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Physiological and productive performance of forages Brachiaria brizantha cv Marandu and the hybrid Brachiaria Mavuno inoculated with Azospirillum brasilense and subjected to warming in a future climate simulation experiment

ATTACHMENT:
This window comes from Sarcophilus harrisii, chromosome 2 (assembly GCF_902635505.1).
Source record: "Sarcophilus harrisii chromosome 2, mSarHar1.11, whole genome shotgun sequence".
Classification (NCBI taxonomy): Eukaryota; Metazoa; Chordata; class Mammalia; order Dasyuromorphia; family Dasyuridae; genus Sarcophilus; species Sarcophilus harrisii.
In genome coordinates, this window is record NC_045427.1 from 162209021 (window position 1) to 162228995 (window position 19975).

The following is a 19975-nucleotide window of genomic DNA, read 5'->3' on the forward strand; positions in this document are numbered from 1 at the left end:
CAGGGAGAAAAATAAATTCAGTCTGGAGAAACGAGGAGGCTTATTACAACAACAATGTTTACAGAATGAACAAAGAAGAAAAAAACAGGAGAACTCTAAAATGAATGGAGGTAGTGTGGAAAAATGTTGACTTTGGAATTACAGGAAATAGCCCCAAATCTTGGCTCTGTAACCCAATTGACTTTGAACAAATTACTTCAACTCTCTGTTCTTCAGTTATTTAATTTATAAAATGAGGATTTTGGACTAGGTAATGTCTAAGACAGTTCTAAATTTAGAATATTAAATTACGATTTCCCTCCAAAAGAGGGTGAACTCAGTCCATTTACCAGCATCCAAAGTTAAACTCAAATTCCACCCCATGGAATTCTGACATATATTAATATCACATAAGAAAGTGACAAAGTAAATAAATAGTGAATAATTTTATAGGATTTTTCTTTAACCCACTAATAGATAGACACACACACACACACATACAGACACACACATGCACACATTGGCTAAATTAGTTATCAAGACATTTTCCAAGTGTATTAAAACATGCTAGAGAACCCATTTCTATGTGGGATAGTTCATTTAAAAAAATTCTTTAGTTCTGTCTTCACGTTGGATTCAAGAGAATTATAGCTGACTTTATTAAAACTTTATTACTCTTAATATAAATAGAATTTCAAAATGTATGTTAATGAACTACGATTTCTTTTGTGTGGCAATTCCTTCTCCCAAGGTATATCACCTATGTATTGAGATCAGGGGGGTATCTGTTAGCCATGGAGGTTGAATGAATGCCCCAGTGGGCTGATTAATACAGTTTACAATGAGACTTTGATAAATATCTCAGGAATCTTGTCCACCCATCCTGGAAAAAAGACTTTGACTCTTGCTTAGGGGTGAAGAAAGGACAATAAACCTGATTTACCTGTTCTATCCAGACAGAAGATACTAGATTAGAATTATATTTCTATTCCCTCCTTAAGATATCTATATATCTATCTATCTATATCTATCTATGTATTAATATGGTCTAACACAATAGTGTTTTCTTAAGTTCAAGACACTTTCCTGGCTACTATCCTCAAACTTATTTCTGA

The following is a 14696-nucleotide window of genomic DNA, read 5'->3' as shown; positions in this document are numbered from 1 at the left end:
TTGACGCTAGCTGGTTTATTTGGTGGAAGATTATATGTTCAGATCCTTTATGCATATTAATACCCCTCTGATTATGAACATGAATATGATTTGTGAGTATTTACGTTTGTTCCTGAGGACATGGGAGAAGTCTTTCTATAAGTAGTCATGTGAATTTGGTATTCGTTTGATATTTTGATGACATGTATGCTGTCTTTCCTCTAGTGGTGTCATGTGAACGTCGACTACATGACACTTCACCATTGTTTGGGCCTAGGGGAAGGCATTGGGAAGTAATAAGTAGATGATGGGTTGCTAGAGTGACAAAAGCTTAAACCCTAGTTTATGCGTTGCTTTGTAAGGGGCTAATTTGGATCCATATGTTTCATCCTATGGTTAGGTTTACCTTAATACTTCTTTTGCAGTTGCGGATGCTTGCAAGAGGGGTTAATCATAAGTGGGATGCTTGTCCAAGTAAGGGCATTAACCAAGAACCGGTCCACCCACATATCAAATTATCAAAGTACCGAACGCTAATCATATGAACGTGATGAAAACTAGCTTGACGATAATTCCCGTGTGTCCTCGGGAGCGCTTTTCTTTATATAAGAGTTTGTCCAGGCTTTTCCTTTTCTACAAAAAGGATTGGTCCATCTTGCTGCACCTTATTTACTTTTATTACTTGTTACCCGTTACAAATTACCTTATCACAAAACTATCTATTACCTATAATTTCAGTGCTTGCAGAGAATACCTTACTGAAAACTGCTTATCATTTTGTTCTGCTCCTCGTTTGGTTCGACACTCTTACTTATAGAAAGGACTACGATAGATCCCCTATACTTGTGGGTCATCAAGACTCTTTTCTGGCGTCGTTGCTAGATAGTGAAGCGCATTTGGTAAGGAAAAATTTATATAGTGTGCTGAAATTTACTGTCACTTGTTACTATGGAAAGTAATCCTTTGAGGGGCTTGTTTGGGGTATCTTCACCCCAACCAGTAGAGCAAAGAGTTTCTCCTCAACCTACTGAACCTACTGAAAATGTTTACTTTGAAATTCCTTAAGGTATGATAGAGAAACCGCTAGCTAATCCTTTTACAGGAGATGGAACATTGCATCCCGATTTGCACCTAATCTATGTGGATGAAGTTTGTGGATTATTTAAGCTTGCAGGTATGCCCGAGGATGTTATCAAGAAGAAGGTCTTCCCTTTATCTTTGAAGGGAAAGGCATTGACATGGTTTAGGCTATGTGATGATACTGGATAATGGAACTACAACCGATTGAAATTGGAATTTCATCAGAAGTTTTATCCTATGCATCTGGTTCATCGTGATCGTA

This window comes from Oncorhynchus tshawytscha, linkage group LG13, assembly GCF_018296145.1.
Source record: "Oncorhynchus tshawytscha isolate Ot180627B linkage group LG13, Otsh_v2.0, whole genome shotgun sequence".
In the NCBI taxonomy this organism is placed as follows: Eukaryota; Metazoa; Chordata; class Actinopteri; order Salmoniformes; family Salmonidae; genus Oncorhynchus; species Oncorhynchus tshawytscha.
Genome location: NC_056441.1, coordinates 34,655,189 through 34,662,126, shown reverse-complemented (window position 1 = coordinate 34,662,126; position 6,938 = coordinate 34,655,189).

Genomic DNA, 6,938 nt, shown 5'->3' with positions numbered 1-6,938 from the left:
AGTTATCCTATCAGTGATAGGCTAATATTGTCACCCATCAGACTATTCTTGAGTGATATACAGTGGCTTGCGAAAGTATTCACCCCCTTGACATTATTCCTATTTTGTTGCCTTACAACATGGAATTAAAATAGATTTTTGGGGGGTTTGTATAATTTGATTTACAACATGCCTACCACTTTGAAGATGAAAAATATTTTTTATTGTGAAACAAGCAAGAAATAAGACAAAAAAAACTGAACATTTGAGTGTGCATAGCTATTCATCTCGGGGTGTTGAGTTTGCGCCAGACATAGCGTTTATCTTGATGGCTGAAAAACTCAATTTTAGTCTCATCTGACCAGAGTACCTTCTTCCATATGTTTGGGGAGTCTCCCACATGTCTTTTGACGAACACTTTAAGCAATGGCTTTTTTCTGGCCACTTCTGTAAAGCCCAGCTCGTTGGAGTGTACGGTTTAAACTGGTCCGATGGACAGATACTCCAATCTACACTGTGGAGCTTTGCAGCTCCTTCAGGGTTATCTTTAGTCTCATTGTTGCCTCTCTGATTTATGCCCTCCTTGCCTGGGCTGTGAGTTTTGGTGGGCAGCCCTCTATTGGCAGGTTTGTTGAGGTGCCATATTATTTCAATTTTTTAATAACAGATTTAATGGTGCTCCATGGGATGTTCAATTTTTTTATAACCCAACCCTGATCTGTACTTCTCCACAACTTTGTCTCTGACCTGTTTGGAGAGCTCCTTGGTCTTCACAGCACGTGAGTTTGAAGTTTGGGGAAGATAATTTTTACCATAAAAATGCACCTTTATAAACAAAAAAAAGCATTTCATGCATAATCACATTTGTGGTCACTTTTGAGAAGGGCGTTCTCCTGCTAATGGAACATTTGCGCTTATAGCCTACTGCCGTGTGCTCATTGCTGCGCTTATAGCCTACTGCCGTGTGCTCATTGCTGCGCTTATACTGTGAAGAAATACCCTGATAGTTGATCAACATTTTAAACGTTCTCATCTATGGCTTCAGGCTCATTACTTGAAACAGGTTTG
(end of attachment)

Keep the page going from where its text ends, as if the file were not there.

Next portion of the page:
Climate change and its effects are the biggest environmental challenges we face today. More frequent and more intense extreme weather events such as droughts, floods, and heat waves that significantly impact food production are recent evidence of climate change. To face climate change, there are two approaches: Adaptation, developing ways of living with climate change, with adjustments to the current and future climate scenario, and Mitigation, reducing the effects of climate change by reducing the emission of greenhouse gases into the atmosphere. Ecosystem-based adaptation is an important approach involving a wide range of strategies, from protecting, restoring, and sustainable management of ecosystems to more sustainable agricultural practices. In Brazil, around 90% of beef cattle are raised in pastures. Four of the seven programs of the Brazilian Low Carbon Agriculture Plan (ABC Plan), the recovery of degraded pastures, the biological nitrogen fixation, the Crop-Livestock-Forest integration, and the adaptation to climate change, are related to the pastures and their management. In this proposal, we intend to generate a scientific basis for better pasture management and contribute to the ABC plan. We will study the effects of warming (increase in plant temperature by +2°C) and of inoculation with two strains of nitrogen-fixing bacteria: Azospirrillum brasilense: CNPSo 2083 and CNPSo 2084, developed by EMBRAPA, on the physiological and productive performance of two forage types of grass: Brachiaria brizantha cv Marandu and the hybrid Brachiaria brizantha x Brachiaria ruziziensis, called Mavuno. Physiological, nutritional, biochemical, growth, plant productivity, and forage quality parameters will be evaluated. The T-FACE (Temperature-free air-controlled enhancement) system will be used to increase the plant canopy temperature by +2°C, in a future climate simulation experiment. We hypothesize that Brachiaria plants inoculated with N-fixing bacteria present a better physiological and productive performance than non-inoculated plants, during all-year seasons, including under high temperature in dry and wet seasons. The proposed hypothesis is plausible because there is strong evidence that in inoculated grasses, in addition to fixing the N from the air, Azospirillum bacteria also stimulate root growth, maintaining plant productivity, even in conditions of scarce water availability. The proposed research will continue the studies on the impacts of climate change on tropical forage species carried out at USP/RP, São Paulo, using the T-FACE system. This proposal has a relevant scientific and environmental impact because it will propose solutions regarding the use of nitrogen fixation for adaptation of C4 forage grasses to warming in dry and wet seasons. Solutions regarding mitigation aspects will be also considered because the use of biological N fixation through bacteria will allow a decrease in the use of N fertilizer and thus reducing the emission of N2O. This study will also have an important social and economic impact because we will study the performance of two forage types of Brachiarias, one of them older and widely used in Brazilian livestock (B. brizantha) and the other, younger (Brachiaria Mavuno), with apparent greater tolerance to drought, inoculated with A. brasiliense, for responding to warming conditions. The results could also support decision-makers for pasture management in future scenarios of global and regional climate change. The research results will be disseminated as scientific articles and lectures to the community, as well as to farmers using different media in an appropriate language, highlighting the relevance of the results for society. (AU)

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